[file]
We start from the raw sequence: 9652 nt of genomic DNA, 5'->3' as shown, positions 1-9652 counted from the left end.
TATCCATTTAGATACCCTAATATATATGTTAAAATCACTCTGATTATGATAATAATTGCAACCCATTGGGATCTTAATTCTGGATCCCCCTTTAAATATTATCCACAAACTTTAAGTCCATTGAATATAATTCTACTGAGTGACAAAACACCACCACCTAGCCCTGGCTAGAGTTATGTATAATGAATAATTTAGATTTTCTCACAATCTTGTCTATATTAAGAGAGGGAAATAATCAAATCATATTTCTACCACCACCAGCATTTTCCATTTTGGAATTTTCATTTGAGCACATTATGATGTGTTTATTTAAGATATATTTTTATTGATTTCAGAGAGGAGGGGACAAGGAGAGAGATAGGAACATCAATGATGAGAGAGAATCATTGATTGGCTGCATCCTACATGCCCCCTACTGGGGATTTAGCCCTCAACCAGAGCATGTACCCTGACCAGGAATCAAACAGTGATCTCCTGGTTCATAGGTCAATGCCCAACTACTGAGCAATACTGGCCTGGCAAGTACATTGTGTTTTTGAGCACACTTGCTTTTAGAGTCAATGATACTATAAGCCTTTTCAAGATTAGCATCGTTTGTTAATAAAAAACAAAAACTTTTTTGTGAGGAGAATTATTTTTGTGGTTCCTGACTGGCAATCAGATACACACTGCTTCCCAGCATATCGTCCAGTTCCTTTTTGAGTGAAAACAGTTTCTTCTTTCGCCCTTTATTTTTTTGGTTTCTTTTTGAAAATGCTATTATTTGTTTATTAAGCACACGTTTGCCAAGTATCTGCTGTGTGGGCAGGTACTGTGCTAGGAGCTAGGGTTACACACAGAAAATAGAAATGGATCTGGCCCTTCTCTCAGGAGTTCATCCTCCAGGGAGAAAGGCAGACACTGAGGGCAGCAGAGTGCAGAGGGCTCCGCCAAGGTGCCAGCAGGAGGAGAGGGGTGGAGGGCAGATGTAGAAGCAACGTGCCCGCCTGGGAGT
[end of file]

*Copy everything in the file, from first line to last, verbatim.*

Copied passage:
We start from the raw sequence: 9652 nt of genomic DNA, 5'->3' as shown, positions 1-9652 counted from the left end.
TATCCATTTAGATACCCTAATATATATGTTAAAATCACTCTGATTATGATAATAATTGCAACCCATTGGGATCTTAATTCTGGATCCCCCTTTAAATATTATCCACAAACTTTAAGTCCATTGAATATAATTCTACTGAGTGACAAAACACCACCACCTAGCCCTGGCTAGAGTTATGTATAATGAATAATTTAGATTTTCTCACAATCTTGTCTATATTAAGAGAGGGAAATAATCAAATCATATTTCTACCACCACCAGCATTTTCCATTTTGGAATTTTCATTTGAGCACATTATGATGTGTTTATTTAAGATATATTTTTATTGATTTCAGAGAGGAGGGGACAAGGAGAGAGATAGGAACATCAATGATGAGAGAGAATCATTGATTGGCTGCATCCTACATGCCCCCTACTGGGGATTTAGCCCTCAACCAGAGCATGTACCCTGACCAGGAATCAAACAGTGATCTCCTGGTTCATAGGTCAATGCCCAACTACTGAGCAATACTGGCCTGGCAAGTACATTGTGTTTTTGAGCACACTTGCTTTTAGAGTCAATGATACTATAAGCCTTTTCAAGATTAGCATCGTTTGTTAATAAAAAACAAAAACTTTTTTGTGAGGAGAATTATTTTTGTGGTTCCTGACTGGCAATCAGATACACACTGCTTCCCAGCATATCGTCCAGTTCCTTTTTGAGTGAAAACAGTTTCTTCTTTCGCCCTTTATTTTTTTGGTTTCTTTTTGAAAATGCTATTATTTGTTTATTAAGCACACGTTTGCCAAGTATCTGCTGTGTGGGCAGGTACTGTGCTAGGAGCTAGGGTTACACACAGAAAATAGAAATGGATCTGGCCCTTCTCTCAGGAGTTCATCCTCCAGGGAGAAAGGCAGACACTGAGGGCAGCAGAGTGCAGAGGGCTCCGCCAAGGTGCCAGCAGGAGGAGAGGGGTGGAGGGCAGATGTAGAAGCAACGTGCCCGCCTGGGAGT